Tag Archives: child psychology

Recommendations From the Psychologist

Today the psychologist recommended my Middle Son switch over to Abilify from his Clonidine ER. She wants his dopamine running. She gave me a rule of thumb: if I get one violent incident per month from him then I need to make the change. She agrees with me on removing milk from his diet, she says I am the second parent in as many days to notice a sort of possession upon the reintroduction of milk in a child like him.

During the session my Oldest Child gave us a rundown of exactly what has happened up to this point with the fourth grade bully on the bus. It seems it started out innocently enough, with tickle chases. But Middle Child does not like to be touched without consent, and to him it would have seemed a torture. So he got some revenge. He hit this big fifth grader hard enough to make him cry, so now this big kid is pretty riled up over the embarrassment and trying to ambush Middle Child every chance he gets. Which explains why he threw my son into the bushes.

I think I have the boys convinced that they need to make a peace offering of cookies. I just hope it works, because although I want my son to be happy, I don´t want to move him over the antipsychotic class of meds.


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Progress, or Detox?

It is the third day since Middle Son gave up milk again.

He was unable to think of any solution to these fits he keeps having, so I told him I would be tickling him when I pick him up and again when we get home.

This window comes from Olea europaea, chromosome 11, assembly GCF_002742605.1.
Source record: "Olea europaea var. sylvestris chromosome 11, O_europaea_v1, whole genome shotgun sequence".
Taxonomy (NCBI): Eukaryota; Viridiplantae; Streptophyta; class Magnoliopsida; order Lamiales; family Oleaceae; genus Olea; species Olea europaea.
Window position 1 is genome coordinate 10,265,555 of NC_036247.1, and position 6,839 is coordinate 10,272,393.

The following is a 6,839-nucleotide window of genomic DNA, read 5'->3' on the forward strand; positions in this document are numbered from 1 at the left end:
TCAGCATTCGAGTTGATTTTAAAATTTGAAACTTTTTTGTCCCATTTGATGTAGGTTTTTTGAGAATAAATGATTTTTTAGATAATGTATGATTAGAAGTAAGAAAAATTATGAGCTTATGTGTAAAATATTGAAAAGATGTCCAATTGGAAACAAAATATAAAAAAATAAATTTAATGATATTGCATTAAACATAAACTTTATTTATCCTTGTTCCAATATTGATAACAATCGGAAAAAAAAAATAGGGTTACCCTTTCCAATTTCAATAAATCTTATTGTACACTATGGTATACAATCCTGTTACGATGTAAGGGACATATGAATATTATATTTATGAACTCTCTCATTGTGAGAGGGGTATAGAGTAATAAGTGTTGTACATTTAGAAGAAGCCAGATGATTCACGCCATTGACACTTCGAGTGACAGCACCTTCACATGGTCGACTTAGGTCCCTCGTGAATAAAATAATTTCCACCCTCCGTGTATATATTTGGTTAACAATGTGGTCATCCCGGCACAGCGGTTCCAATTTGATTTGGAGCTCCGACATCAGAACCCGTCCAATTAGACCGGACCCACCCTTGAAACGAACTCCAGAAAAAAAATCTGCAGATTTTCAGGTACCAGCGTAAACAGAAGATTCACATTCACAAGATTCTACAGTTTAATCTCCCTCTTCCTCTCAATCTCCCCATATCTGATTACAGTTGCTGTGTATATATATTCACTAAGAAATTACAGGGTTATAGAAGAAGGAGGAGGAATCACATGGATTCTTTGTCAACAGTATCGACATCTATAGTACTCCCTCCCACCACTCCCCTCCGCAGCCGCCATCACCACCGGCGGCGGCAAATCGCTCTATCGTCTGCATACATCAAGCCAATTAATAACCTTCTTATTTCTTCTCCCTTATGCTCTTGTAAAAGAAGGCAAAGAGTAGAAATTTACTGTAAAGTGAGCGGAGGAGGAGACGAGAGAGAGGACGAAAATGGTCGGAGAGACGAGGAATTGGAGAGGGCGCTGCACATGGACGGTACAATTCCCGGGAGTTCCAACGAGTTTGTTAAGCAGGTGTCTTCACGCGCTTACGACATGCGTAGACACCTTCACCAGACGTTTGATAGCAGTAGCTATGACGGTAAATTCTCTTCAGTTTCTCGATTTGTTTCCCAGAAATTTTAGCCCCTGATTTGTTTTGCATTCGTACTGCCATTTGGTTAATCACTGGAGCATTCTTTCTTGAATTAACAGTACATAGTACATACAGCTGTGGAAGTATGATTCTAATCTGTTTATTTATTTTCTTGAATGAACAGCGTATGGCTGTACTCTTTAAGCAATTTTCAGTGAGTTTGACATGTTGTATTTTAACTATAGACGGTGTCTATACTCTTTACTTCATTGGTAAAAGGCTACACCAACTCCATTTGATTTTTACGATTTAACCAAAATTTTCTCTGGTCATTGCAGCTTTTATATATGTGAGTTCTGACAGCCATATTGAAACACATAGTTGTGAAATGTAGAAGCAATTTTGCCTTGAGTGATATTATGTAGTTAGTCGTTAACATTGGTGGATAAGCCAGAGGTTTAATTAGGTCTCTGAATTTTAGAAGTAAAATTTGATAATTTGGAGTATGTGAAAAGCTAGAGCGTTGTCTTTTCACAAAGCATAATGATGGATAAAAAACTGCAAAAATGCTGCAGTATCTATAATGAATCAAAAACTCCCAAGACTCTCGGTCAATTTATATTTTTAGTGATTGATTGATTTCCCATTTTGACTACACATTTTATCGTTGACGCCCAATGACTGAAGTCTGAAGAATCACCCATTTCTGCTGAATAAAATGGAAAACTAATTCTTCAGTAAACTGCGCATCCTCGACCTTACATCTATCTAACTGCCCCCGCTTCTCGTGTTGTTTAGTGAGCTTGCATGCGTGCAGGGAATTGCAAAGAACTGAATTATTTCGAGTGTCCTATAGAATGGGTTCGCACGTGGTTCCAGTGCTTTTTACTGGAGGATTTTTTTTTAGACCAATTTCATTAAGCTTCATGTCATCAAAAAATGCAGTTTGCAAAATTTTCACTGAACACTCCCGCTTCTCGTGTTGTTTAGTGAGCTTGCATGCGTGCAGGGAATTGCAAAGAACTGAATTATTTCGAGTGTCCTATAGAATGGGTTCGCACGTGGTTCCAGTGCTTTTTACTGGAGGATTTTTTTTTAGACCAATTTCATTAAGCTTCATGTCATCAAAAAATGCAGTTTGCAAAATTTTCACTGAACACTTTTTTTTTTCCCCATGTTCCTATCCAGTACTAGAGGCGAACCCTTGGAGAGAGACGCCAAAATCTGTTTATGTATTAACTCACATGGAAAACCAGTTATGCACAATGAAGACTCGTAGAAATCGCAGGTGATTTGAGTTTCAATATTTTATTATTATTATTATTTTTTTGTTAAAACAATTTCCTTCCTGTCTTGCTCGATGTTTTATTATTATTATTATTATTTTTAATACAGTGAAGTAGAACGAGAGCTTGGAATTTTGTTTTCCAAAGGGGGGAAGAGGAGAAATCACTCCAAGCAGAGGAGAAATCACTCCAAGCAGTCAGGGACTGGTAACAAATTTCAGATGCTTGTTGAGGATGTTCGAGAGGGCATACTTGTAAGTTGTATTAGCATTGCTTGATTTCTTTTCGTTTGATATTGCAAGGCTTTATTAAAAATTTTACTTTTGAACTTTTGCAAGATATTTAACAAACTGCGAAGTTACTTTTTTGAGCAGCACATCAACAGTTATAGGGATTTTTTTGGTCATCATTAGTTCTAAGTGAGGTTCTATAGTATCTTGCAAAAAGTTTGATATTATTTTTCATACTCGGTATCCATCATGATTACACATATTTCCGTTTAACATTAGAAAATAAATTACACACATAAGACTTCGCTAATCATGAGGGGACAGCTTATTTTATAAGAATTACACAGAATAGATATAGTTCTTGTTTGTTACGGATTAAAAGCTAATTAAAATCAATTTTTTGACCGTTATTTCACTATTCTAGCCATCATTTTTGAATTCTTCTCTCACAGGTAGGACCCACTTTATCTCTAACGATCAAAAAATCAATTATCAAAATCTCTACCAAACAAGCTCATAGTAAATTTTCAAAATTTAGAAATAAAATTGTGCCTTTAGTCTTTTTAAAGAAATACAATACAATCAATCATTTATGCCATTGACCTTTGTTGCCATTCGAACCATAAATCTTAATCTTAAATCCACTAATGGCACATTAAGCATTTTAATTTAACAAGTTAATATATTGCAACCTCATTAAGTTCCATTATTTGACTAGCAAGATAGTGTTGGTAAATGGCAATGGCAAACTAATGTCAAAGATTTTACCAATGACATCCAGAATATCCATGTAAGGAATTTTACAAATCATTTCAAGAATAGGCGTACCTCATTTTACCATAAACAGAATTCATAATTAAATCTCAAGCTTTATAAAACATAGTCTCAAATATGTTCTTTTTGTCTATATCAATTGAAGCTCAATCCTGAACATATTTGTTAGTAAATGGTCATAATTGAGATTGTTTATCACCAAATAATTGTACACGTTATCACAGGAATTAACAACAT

We call it his ¨medicine¨.

It worked well today. He did lose control later in the evening and began crying a few times, unable to handle his frustration, but I stayed close and helped him address the issue each time-without rescuing him.

I hope to see a major change before a week is out.

Today he saw the skills therapist, to whom I told everything, EVERYTHING, even my own mistakes in handling yesterday´s fit. Oddly enough, he did approve of my technique of throwing a simultaneous fit at myself to demonstrate the absurdity of the fit. Which I know now only escalates the issue. Apparently it works on other children. I am going to make a sign and put it above the kitchen sink. It is only going to say Tickle Him. So I don´t forget what to do if he comes up to me and starts hitting again. I am nearly always at the sink.

He had some processed food for snack this week, cereal bars. Next week he will not, I will go back to baking huge quantities of food on the weekends so he can have his low sugar preservative-dairy-peanut-dye free snacks again. It was nice to have a  weekend off, but it cannot last forever. I wish I were up earlier to make a real breakfast, but I spend so much time in the kitchen already that I think it would just exhaust me.